Business as usual isn’t the future of Ecommerce

Ecommerce is an ever-expanding world and there are many contradictory articles online regarding the future of Ecommerce. Whilst many discuss the proliferation of Ecommerce, there are a few articles predicting its death, in 2018 Harvard Business Review for example said” no industry is failing faster than retail”. The rise of global consumers with escalating purchasing power, the upsurge of social media users, and the strides in technological advances, we wanted to look beyond the sound bites and the clickbait and dig deep into deciphering just how vibrant (or not) the future of Ecommerce really is. From the data and research gathered, the one thing we couldn’t overlook was the importance of customer choice. It’ not innovation at the center of ecommerce, but rather the value of customer choice.

We have put together 10 growth trends to ‘arm yourself with’, to stay ahead of the curve and to ultimately elevate your eCommerce business to new heights in the years to come.  

Happily, ever after: Physical + Digital

Lines are blurring between physical and digital commerce environments. For years we’ve been hyping and debating over which was better, but the truth is that war never existed. It has never been about the location, it’s always been about choices aiding or demising consumer’s buying choices.

Online-born, pure-play microbrands are currently thriving and brick-and-mortar companies have been taking major hits in the recent years. However, it’s certainly not the end of the road for brick and mortar since it still dominates online sales by over $20 trillion.

Companies can no longer hide behind legacy giants, online-born microbrands, or the clash of physical vs. digital retail environments when it comes to the success of brands. According to Fab Dolan, Head of Marketing at Google Canada, “The brands that are winning are the ones that understand and own the fundamental interplay between experiential and transactional”. Whilst most sales might happen online or through call centers, the buildup for the magic of product still and will continue to happen in the real world in real time.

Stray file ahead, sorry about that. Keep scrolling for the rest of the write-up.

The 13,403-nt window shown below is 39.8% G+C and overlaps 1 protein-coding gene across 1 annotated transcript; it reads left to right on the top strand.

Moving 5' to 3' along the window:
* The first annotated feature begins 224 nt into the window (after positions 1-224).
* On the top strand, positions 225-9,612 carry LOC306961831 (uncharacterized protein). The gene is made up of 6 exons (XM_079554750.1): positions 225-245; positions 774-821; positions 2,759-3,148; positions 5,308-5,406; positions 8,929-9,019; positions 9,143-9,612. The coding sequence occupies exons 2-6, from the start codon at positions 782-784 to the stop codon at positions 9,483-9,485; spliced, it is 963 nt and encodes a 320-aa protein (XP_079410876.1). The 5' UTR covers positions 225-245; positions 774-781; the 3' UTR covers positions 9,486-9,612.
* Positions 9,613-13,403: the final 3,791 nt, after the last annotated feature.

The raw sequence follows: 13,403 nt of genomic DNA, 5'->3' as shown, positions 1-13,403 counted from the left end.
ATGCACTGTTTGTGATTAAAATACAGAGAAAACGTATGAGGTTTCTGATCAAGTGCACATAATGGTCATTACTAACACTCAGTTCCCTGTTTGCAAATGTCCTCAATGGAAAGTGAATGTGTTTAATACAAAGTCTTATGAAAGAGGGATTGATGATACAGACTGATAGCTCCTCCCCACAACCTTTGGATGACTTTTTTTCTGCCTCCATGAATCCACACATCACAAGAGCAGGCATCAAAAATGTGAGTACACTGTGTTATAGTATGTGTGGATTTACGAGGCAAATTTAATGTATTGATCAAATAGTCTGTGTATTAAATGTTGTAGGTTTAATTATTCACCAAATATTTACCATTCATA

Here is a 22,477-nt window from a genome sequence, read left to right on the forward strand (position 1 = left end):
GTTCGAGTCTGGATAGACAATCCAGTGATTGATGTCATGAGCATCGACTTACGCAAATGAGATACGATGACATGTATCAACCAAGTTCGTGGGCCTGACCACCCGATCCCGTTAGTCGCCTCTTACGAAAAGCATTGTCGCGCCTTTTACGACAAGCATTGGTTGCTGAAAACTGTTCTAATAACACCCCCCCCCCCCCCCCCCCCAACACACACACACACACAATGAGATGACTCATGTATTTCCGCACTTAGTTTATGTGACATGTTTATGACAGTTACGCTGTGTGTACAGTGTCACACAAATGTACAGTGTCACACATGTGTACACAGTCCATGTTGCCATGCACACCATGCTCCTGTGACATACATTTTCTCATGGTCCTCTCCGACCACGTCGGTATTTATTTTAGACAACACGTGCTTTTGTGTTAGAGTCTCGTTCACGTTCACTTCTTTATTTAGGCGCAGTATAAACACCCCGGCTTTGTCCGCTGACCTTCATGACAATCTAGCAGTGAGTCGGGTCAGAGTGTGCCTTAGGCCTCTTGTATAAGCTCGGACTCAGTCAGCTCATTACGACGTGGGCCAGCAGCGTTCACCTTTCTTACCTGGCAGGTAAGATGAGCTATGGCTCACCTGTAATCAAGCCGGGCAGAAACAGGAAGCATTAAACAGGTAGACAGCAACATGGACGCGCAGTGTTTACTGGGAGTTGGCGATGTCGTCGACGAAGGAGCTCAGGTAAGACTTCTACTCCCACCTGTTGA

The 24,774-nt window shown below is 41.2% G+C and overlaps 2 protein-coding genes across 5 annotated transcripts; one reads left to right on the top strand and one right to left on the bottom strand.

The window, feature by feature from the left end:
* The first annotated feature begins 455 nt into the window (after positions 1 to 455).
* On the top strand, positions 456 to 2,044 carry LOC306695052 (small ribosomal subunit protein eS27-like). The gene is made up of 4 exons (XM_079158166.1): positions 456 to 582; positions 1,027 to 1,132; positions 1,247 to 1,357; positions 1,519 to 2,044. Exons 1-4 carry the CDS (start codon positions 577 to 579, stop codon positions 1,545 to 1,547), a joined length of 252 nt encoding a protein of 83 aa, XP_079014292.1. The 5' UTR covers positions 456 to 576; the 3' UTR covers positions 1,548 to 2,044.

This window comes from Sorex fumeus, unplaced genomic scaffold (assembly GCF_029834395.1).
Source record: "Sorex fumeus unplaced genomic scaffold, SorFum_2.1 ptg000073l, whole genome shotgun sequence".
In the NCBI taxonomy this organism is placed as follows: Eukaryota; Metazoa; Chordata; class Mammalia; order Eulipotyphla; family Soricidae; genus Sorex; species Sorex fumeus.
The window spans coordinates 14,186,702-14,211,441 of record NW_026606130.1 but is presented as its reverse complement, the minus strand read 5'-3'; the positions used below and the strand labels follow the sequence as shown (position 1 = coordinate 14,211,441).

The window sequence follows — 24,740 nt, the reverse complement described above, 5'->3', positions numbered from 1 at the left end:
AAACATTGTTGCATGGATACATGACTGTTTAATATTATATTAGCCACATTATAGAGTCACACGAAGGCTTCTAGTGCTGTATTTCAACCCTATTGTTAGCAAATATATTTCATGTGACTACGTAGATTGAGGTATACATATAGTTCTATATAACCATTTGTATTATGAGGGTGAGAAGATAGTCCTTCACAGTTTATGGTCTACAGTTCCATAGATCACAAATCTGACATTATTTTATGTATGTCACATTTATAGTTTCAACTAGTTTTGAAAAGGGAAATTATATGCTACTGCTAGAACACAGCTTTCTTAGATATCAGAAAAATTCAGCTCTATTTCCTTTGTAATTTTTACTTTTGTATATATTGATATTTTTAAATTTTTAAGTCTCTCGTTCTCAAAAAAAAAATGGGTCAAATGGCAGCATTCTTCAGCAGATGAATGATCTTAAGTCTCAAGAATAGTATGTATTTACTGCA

Retail will take on a different look and will definitely function differently in the years to come, but it will always depend on how companies intertwine offline and online worlds in relation to the relationship between customers and the product. The future of ecommerce belongs to direct-to-consumer (DTC) models referred to as “digitally native vertical brands” (DNVB). DNVB is a brand born online focusing on the customer experience. While a DNVB may start online it often extends to brick-and-mortar.

All hail Content

Audiences are currency for brands and content is the way to their hearts. Whilst there’s much talk about the power of content- what many fails to understand is it doesn’t reside in its ability to generate sales, but rather in its ability to tell a consistent brand story centered around people. Of course, not all content will generate the same level of results. Let’s also not forget that there are over 198 million people using ad blockers across the globe, and an estimate of $21.8 billion has been lost in ad revenues in 2015 because of it. However, using written, audio, and experiential content to drive marketing campaigns generating awareness, interest, desire and eventually conversion is what will set your content apart from the plethora of content already available.

Social Media and ecommerce: not the match made in heaven

For decades we’ve seen companies going “native” by eliminating onsite sales and predominately selling within their social networks. Whilst the benefits of social media lend its self well to ecommerce (worldwide reach, the number of accounts and the increase in time spent online) there seems to be an unwavering disconnect. Social media is surprisingly not influencing people’s buying decisions the way it was projected to.

Acquiring new customers is most effective with low-cost engagement campaigns that originate with entertainment or emotion, user-generated content, or with influencers. Story telling is crucial for securing new customers. promotional marketing is ideal for existing customers since they are more likely to engage with campaigns. Retargeting needs to be sequential, personalized and cross-platform, varying depending on each visitor’s last interaction. Finally, bring social online by turning your social media content into shoppable galleries for your online store.

Put your company’s money where your mouth is